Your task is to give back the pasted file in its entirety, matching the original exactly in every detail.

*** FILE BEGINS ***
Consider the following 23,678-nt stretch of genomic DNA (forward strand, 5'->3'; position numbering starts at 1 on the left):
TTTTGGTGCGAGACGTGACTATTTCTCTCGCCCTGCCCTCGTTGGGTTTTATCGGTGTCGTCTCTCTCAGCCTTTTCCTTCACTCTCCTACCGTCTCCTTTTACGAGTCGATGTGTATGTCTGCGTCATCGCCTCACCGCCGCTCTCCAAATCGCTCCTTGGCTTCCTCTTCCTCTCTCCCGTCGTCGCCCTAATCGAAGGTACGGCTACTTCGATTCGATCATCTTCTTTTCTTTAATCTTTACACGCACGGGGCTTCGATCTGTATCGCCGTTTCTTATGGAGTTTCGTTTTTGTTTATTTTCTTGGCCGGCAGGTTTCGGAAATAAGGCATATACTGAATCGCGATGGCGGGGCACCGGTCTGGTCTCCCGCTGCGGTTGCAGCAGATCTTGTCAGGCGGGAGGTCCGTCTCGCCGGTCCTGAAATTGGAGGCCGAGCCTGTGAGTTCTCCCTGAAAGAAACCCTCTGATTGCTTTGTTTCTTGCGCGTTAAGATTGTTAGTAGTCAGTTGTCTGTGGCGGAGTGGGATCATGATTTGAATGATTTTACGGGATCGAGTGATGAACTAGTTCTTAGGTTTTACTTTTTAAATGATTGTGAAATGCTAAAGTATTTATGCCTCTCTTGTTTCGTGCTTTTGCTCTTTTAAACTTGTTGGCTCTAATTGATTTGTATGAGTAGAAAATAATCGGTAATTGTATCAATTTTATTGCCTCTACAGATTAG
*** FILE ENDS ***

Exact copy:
Consider the following 23,678-nt stretch of genomic DNA (forward strand, 5'->3'; position numbering starts at 1 on the left):
TTTTGGTGCGAGACGTGACTATTTCTCTCGCCCTGCCCTCGTTGGGTTTTATCGGTGTCGTCTCTCTCAGCCTTTTCCTTCACTCTCCTACCGTCTCCTTTTACGAGTCGATGTGTATGTCTGCGTCATCGCCTCACCGCCGCTCTCCAAATCGCTCCTTGGCTTCCTCTTCCTCTCTCCCGTCGTCGCCCTAATCGAAGGTACGGCTACTTCGATTCGATCATCTTCTTTTCTTTAATCTTTACACGCACGGGGCTTCGATCTGTATCGCCGTTTCTTATGGAGTTTCGTTTTTGTTTATTTTCTTGGCCGGCAGGTTTCGGAAATAAGGCATATACTGAATCGCGATGGCGGGGCACCGGTCTGGTCTCCCGCTGCGGTTGCAGCAGATCTTGTCAGGCGGGAGGTCCGTCTCGCCGGTCCTGAAATTGGAGGCCGAGCCTGTGAGTTCTCCCTGAAAGAAACCCTCTGATTGCTTTGTTTCTTGCGCGTTAAGATTGTTAGTAGTCAGTTGTCTGTGGCGGAGTGGGATCATGATTTGAATGATTTTACGGGATCGAGTGATGAACTAGTTCTTAGGTTTTACTTTTTAAATGATTGTGAAATGCTAAAGTATTTATGCCTCTCTTGTTTCGTGCTTTTGCTCTTTTAAACTTGTTGGCTCTAATTGATTTGTATGAGTAGAAAATAATCGGTAATTGTATCAATTTTATTGCCTCTACAGATTAG